After entering in Best Drama Actress last year, “Succession” star Sarah Snook is now moving down to supporting for the second season of the HBO hit. (Insert all your jokes about Shiv coming up short for the Waystar Royco CEO gig here.) It’s ostensibly a demotion, but, really, it’s a strategic move that would make Logan Roy proud.
Since Shiv is the only daughter in the Roy clan, Snook is the de facto female lead, and the second season focused on Shiv as Logan’s (Brian Cox) possible successor — in line with the popular fan theory that each season will spotlight one sibling (Season 1 was Jeremy Strong‘s Kendall, and the assumption is that Kieran Culkin‘s Roman is next in the delayed third season). So it is not totally left field for Snook to shoot her shot in lead.
But that was and still is a risky endeavor. “Succession” is an ensemble show, and the only lead everyone and their mother would agree on is Cox. Strong, who won the Critics’ Choice Award for Best Drama Actor, would be next, as, despite Shiv coming to the forefront in the sophomore installment, Kendall looms large, and the aftermath of his deadly Season 1 actions continue to percolate. Season 2 also concluded with Kendall turning into the (figurative) killer their father claimed he wasn’t.
Shiv is a borderline lead/supporting character and neither category would be fraudulent, but she arguably has always been secondary to Logan Roy and his Number One Boy. (And yes, it’s ironic that Snook went lead last year when she was more supporting and is going supporting this year when she was more of a lead.) Snook is not a clear solo lead or a half of a two-hander like the women she would’ve faced in drama actress: Olivia Colman (“The Crown”), Laura Linney (“Ozark”), Jennifer Aniston (“The Morning Show”), Jodie Comer (“Killing Eve”), Elisabeth Moss (“The Handmaid’s Tale”) and Nicole Kidman (“Big Little Lies”) are our predicted top six, and all are the focus of and drive the bulk of the action on their shows in a way Snook isn’t and does not. (“Big Little Lies” is also an ensemble show, but Kidman’s storyline has dominated both seasons.)
In other words, it would’ve been difficult for her to break in — not the least of which because “Succession” has yet to receive an acting nomination from the Emmys or the Screen Actors Guild Awards, so its standing among actors is still a question mark. But that doesn’t mean Best Drama Supporting Actress is the easier category. In reality, it’s a lateral move in the nomination phase for Snook because the supporting field is just as competitive, if not more, than lead since she’s dealing with proven Emmy shows with multiple contenders (“Big Little Lies” has Laura Dern and Meryl Streep; “Ozark” has Julia Garner and Janet McTeer; “The Handmaid’s Tale” has Ann Dowd, Yvonne Strahovski, Samira Wiley and Madeline Brewer), some of whom have previously won for their roles, and the unlimited nominating slots allow voters to check of as many stars from their favorite shows as they can.
The difference is, though, if Snook does the hard part and makes the cut, she would be competitive for the win in supporting, which she arguably would not be in drama actress against those “face of the show” leads. The actress turned in an exceptional performance as Shiv experienced a lightning quick rise and fall from the pole position for the Waystar throne. She has a standout hour with the penultimate episode, “D.C.,” in which she (and the writers) shrewdly weaponize our affection for Shiv as the comparatively “good one” to show the person she truly is.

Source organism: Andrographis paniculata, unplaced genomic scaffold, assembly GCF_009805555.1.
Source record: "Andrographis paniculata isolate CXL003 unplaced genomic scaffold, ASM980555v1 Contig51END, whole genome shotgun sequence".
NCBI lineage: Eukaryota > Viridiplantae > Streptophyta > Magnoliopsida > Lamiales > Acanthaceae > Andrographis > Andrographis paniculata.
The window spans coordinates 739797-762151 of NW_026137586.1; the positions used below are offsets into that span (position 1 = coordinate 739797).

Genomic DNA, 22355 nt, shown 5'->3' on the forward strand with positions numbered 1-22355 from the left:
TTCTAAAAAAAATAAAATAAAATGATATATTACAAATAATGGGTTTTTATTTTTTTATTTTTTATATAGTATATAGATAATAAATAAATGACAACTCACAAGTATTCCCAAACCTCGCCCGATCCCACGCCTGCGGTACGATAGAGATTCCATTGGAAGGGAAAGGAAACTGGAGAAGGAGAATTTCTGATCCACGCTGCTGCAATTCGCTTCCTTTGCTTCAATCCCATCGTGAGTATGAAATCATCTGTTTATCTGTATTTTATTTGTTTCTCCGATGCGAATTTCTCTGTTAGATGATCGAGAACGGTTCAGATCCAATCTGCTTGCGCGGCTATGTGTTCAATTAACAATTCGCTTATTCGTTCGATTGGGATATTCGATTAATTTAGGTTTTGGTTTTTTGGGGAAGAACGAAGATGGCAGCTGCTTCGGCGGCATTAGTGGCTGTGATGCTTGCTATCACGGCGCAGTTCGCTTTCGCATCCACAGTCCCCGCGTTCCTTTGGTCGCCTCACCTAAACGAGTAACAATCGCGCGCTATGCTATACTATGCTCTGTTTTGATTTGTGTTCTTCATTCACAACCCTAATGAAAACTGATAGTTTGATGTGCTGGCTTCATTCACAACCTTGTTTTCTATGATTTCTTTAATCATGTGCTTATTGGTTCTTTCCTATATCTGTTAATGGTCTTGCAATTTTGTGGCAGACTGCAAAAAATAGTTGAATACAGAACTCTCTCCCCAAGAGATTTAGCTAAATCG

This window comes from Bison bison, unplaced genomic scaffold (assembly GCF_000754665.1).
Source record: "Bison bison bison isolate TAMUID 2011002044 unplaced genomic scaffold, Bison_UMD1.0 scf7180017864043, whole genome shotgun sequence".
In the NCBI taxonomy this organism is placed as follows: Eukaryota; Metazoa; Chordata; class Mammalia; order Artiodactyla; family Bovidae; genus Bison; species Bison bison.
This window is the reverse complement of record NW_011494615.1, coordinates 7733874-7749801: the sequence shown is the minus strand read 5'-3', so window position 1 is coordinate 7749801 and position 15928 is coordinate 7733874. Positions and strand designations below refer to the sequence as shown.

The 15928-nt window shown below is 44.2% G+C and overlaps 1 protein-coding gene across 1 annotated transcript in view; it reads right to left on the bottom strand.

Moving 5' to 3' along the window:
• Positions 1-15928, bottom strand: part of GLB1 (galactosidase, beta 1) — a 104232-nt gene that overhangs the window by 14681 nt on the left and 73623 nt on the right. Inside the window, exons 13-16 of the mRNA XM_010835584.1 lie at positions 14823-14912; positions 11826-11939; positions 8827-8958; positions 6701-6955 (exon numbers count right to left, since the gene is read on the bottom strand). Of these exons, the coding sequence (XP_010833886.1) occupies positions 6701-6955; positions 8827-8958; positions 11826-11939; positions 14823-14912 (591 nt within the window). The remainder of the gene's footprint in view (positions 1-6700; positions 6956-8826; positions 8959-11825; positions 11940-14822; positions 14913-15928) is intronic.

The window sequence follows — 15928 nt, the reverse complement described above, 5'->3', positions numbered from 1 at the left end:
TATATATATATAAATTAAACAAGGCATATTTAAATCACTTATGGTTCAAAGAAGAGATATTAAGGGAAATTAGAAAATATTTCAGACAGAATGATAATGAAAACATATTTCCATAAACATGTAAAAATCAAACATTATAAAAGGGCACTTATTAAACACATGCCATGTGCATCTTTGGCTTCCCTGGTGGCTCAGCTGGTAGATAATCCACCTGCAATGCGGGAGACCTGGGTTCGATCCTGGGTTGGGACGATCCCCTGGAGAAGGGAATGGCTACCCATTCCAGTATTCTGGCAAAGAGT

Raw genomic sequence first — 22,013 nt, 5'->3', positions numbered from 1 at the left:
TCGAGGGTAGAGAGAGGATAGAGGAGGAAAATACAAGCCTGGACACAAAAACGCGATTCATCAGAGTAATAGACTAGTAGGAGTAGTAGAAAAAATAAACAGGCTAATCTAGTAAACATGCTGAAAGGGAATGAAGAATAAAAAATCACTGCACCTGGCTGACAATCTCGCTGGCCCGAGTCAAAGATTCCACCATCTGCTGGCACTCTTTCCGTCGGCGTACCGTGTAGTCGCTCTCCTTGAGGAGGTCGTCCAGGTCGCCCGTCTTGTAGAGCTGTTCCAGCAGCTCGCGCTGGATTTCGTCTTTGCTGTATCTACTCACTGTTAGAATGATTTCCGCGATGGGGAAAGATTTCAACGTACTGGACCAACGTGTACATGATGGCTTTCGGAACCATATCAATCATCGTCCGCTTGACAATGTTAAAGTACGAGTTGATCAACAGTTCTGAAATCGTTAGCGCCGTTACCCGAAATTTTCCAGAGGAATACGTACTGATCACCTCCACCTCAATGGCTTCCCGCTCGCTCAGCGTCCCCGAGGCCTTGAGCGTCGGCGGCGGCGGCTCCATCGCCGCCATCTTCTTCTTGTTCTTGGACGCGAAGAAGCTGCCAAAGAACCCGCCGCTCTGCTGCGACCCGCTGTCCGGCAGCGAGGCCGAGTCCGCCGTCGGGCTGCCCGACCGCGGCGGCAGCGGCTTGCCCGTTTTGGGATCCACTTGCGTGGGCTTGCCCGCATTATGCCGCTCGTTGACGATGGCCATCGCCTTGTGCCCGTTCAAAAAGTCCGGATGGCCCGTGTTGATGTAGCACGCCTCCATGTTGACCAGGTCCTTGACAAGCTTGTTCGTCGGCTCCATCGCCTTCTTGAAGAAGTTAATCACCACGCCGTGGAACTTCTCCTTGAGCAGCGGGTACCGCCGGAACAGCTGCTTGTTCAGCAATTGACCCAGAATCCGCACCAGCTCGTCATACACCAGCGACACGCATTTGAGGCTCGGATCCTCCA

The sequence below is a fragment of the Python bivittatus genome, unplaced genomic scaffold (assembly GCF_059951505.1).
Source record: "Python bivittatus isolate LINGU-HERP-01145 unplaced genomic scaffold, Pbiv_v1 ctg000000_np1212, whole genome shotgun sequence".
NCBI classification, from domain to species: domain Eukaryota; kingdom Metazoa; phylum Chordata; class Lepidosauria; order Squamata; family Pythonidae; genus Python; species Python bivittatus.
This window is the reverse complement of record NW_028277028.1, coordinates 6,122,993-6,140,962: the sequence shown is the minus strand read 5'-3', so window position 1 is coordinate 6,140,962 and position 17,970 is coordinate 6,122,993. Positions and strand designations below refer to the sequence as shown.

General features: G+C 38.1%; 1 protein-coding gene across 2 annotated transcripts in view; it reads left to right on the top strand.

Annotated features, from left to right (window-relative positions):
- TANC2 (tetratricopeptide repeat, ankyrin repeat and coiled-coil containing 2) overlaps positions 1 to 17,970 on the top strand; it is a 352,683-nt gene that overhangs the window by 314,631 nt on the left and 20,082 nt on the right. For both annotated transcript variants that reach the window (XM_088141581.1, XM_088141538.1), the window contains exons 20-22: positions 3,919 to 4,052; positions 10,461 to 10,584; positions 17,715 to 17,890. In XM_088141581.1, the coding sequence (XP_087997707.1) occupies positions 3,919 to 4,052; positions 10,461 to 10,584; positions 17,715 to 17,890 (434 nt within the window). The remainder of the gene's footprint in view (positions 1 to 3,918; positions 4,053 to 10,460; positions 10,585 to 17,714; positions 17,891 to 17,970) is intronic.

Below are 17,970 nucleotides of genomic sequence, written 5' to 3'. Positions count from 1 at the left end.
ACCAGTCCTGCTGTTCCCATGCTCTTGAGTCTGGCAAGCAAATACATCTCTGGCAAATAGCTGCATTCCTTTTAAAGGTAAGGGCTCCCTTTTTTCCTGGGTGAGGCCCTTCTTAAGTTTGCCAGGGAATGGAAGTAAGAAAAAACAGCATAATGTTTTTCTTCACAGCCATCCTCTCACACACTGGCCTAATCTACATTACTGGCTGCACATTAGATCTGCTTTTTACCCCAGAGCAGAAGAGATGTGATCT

Tasked with convincing Kira (Sally Murphy), a victim of Waystar’s cruise ship abuse scandal, not to testify in Congress, Shiv puts her Machiavellian ways on display, swinging between compassion and ruthlessness with crafty precision. She sympathizes with Kira because she, too, has been screwed over by her dad, because he strung her along for the CEO job, a comparison that is definitely a choice. She warns of the “other side” that will doubt her and the craziness that could arise and upend her life (a la Christine Blasey Ford) if she testifies. She promises to “destroy the men who ran that dirty operation.”
When Kira asks if she can trust Shiv, instead of the performative “yes” everyone expects (which probably would not have swayed Kira to back out or done so as effectively), Snook, in a flash, looks away and back, morphing her tone from a reassuring coo to a blunt snap. “No. No, actually, no,” she says matter-of-factly. “You can’t trust anyone. You just have to be smart. So, listen to everyone and make an assessment. Because, frankly, I want what’s best for me. … You have to think about what’s best for you, huh?” It’s a deftly handled honest appraisal and a moment for a fan-favorite character in a show full of fan-favorite characters that sticks with you.
And while it’s more common for actors to do the supporting-to-lead upgrade, the downgrade has had winning returns. Anna Gunn made the exact same move for “Breaking Bad,” on which she, like Snook, was the de facto female lead as the show was not primarily about Skyler. Gunn submitted in lead for the third season, when Skyler discovers Walt’s (Bryan Cranston) meth business and then joins it to launder money, but wasn’t nominated. The next season, she went supporting, earning her first nomination and then won in 2013 and ’14 for the series’ final two outings — the last time this category had a back-to-back winner.
Since Snook switched to supporting, she’s jumped all the way to eighth place in our odds, behind Helena Bonham Carter (“The Crown”), reigning champ Garner, Streep, Dern, 2018 champ Thandie Newton (“Westworld”), McTeer and Rhea Seehorn (“Better Call Saul”).
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